Remembering the Tzfat Plunder of 1838
The Great Earthquake of 1837, which devastated Tzfat, is frequently mentioned as one of the major disasters that befell the city in the 19th century, contributing to the decline of the city’s population and its loss of status as a Jewish population center. However, two other events played an equally devastating role in the city’s wane, the 1834 Arab Pogrom and the 1838 Druze plunder.
Between the years 1831 and 1841 the Ottoman Turks lost control of a large portion of Palestine, including the area surrounding Tzfat. The area was claimed by the Egyptians though its governor, Ibrahim Pasha, was not able to exert effective control of the area. The local Bedouin and Druze tribes engaged in a continuous revolt against Pasha and in July 1838 they attacked the Egyptian garrison in Tzfat. Abd al Haji, the brother of Acre’s governor, sent soldiers to defend the Jews of Tzfat but the Druze tribesmen managed to overcome these soldiers as well and they swarmed into Tzfat to plunder the city.
The Druze rebels entered Tzfat on July 5th and proceeded to desecrate the synagogues and plunder the Jews’ homes. They, aided by the local Safed Arab population, chased the Jews into the cemetery where they stripped them of their clothes and beat them, demanding that the Jews tell them where their valuables were hidden. Many of the Jews fled to the ancient synagogue in Ein Zeitun where the local Druze continued to beat and harass them.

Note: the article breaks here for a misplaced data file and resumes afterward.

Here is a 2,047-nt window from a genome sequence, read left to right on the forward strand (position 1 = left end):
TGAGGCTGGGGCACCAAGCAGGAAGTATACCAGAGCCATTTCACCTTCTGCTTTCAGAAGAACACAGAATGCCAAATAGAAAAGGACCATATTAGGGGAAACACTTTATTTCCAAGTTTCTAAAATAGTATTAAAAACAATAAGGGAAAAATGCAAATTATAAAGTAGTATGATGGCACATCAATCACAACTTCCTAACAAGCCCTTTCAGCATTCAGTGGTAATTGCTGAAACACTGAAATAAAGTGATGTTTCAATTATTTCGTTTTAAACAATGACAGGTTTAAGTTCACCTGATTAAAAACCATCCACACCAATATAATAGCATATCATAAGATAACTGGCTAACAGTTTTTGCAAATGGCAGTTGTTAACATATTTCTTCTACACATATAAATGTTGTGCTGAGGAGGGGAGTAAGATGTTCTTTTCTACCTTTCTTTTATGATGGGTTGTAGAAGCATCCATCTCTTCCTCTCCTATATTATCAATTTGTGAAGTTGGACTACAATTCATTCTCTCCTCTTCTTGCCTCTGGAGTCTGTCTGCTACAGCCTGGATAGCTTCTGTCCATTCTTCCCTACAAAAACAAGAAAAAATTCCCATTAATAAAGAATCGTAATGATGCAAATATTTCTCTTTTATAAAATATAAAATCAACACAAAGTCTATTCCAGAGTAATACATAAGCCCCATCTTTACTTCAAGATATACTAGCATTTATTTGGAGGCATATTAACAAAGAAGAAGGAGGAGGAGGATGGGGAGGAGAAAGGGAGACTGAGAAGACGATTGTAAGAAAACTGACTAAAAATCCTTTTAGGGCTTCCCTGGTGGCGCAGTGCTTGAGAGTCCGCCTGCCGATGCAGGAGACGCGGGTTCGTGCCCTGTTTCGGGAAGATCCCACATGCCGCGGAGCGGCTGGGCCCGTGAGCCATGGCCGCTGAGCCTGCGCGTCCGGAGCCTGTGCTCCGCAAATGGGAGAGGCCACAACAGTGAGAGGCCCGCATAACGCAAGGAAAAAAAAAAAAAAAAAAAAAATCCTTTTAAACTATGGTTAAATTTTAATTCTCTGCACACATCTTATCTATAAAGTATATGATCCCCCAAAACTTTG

The Druze rebels located Tzfat’s illustrious rabbi, Rabbi Avraham Dov of Avritch. They kidnapped the rabbi and demanded that he write a ransom letter to his people but the rabbi refused. The Druze covered Rabbi Avraham Dov with a sack and beat him but they became frightened when they heard horses approaching and, in one of the miraculous stories of the pogrom, abandoned the rabbi who was able to return to Tzfat with his congregants.
After three days Ibrahim Pasha’s troops retook the city and drove out the Arab and Druze rebels. The Plunder of 1838 did not result in any fatalities but following the Pogrom of 1834 and the earthquake of 1837, it served as the final nail in the coffin, driving almost all of the remaining population to seek new homes in other areas of the country. Among those were Israel Beck who had moved to Tzfat in 1833 to set up the first printing press of Palestine.
Beck was wounded in the 1834 pogrom and in 1838 his printing press was destroyed. Beck moved to Jerusalem where he restarted his printing house.Sir Moses Montefiori visited Safed in 1839 and, according to a census which he undertook, found only 1,357 Jews left in the city. There were approximately 130 Sephardic families and 200 Ashkenazi families. Montefiori donated large sums of money so that the community could rebuild.